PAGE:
Research Methods: Survey Research

Understanding Changes to Physician Practice Arrangements in Maine and New Hampshire

Abstract: 

This report examines trends in the organization and ownership of physician practices in Maine and New Hampshire. The Maine Office of MaineCare Services and the New Hampshire Office of Medicaid Business and Policy observed a trend in the conversion of physicians from private practice to other practice arrangements including Rural Health Clinics (RHCs), Federally Qualified Health Centers (FQHCs), hospital-owned practices, and hospital outpatient departments. Faced with increased costs for care provided within these facilities, both Medicaid programs sought to understand more about these changes, including their magnitude, the forces driving them, and their short and longer-term implications.

Suggested Citation:

Lenardson J, McGuire C, Alfreds S, et al.  Understanding Changes to Physician Practice Arrangements in Maine and New Hampshire. Portland, ME: University of Southern Maine, Muskie School of Public Service, Institute for Health Policy; January 2008.

Publication Type: 
Report
Publish Date: 
January 31, 2008
URL: 
http://muskie.usm.maine.edu/Publications/ihp/PhysicanPracticeChanges.pdf

Child Care and Children with Special Needs: Challenges for Low Income Families: Parents' Voices

Abstract: 

This report represents the first, exploratory phase of a larger study to learn about the experiences of low income families of children with special needs in finding and keeping child care and balancing work and family. Our interest in this area focused on a number of policy arenas including the child care system, workplace policies, welfare reform and the system of early intervention and special education for children zero to five. We recognized that all of these programs and policies affected employment decisions and strategies and the ability of parents to balance work with the needs of their families. Given the complexity of our study, we chose to begin by conducting qualitative research with families in order to explore what issues were involved and what methodologies in the larger study would best address those issues. Therefore, during the first year of our three-year study, we conducted focus groups and in-depth,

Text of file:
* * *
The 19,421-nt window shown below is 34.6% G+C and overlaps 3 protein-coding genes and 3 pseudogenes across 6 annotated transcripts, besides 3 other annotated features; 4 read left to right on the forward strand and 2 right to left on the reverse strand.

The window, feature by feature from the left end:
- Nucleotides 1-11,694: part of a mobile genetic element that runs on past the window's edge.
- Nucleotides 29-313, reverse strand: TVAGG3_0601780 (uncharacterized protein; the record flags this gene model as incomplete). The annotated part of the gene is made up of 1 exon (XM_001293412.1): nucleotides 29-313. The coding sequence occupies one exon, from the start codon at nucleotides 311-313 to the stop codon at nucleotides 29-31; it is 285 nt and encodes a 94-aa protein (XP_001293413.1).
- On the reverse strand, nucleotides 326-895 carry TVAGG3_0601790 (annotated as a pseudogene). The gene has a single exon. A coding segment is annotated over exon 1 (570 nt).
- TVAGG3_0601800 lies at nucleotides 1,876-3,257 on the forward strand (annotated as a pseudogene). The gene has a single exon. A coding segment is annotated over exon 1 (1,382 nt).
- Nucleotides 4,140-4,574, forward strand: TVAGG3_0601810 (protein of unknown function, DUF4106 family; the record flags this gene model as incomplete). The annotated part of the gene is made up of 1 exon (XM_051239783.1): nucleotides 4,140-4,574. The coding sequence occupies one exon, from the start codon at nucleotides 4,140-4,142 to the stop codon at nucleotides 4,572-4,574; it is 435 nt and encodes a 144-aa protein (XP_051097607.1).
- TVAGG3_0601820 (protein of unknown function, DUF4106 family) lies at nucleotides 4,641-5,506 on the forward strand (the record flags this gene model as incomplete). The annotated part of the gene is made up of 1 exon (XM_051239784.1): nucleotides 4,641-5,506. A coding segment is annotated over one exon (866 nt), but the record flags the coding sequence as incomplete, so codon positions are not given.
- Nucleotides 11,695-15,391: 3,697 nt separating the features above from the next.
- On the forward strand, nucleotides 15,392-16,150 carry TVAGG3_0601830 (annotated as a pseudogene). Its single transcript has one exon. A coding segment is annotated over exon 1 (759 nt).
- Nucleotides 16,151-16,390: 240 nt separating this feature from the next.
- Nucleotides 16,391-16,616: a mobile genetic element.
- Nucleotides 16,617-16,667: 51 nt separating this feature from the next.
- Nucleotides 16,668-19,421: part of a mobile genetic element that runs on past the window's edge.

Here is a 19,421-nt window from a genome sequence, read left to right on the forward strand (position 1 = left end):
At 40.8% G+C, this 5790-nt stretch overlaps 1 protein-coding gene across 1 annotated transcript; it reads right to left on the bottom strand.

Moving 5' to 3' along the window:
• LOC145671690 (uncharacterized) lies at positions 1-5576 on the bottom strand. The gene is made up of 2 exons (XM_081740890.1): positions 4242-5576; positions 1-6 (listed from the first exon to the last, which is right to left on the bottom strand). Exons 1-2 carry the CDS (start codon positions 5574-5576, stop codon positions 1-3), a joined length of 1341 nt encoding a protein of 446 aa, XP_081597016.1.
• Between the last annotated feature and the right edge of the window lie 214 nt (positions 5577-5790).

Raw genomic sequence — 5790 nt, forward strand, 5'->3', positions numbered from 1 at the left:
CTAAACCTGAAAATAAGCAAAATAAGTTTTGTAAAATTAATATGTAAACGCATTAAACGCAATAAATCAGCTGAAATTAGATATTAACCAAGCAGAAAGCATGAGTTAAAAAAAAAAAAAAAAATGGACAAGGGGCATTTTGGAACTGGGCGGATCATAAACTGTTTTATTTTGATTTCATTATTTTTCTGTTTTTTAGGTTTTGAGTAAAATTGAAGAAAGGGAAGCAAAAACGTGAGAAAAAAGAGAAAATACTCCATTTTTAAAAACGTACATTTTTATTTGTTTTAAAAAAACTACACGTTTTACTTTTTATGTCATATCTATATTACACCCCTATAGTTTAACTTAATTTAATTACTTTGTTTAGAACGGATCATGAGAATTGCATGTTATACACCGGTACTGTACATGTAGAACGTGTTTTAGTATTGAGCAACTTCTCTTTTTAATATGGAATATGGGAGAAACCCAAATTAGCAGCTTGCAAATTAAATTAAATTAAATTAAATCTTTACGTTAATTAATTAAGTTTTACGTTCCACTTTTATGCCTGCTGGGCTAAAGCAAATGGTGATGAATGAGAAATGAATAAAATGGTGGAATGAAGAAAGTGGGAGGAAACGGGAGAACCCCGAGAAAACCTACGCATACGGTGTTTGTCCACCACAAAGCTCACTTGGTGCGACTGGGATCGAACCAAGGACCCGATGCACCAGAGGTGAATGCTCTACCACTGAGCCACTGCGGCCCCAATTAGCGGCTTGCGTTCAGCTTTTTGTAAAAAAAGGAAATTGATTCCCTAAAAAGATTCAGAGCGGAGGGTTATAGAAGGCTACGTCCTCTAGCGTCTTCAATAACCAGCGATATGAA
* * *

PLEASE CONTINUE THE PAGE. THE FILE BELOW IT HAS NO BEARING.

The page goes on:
semi-structured interviews with parents and guardians of children with special needs. These were held between May 20th and November 13th, 2002.We hope that these and the other findings that emerge from our research will help bring the voices of these parents into the debates about child care, welfare reform and special education that are taking place at the state and federal level. Our aim in conducting the research in the manner we did, was to emphasize for policy makers the importance of looking across policies and programs to understand how the system as a whole affects this population of children and families. By focusing on the families’ experiences first, and then looking at all the sectors of the system which serve them, we hope by the end of this project to provide a sense of where inconsistencies in policies, gaps in services and fragmentation of programs may be making the work/family balance for these families more difficult.

Suggested Citation: Ward H, Atkins J, Herrick A, et al.  Child Care and Children With Special Needs: Challenges for Low Income Families: Parents' Voices.   Portland, ME: University of Southern Maine, Muskie School of Public Service; April 2004.

Publication Type: 
Report
Publish Date: 
April 1, 2004
URL: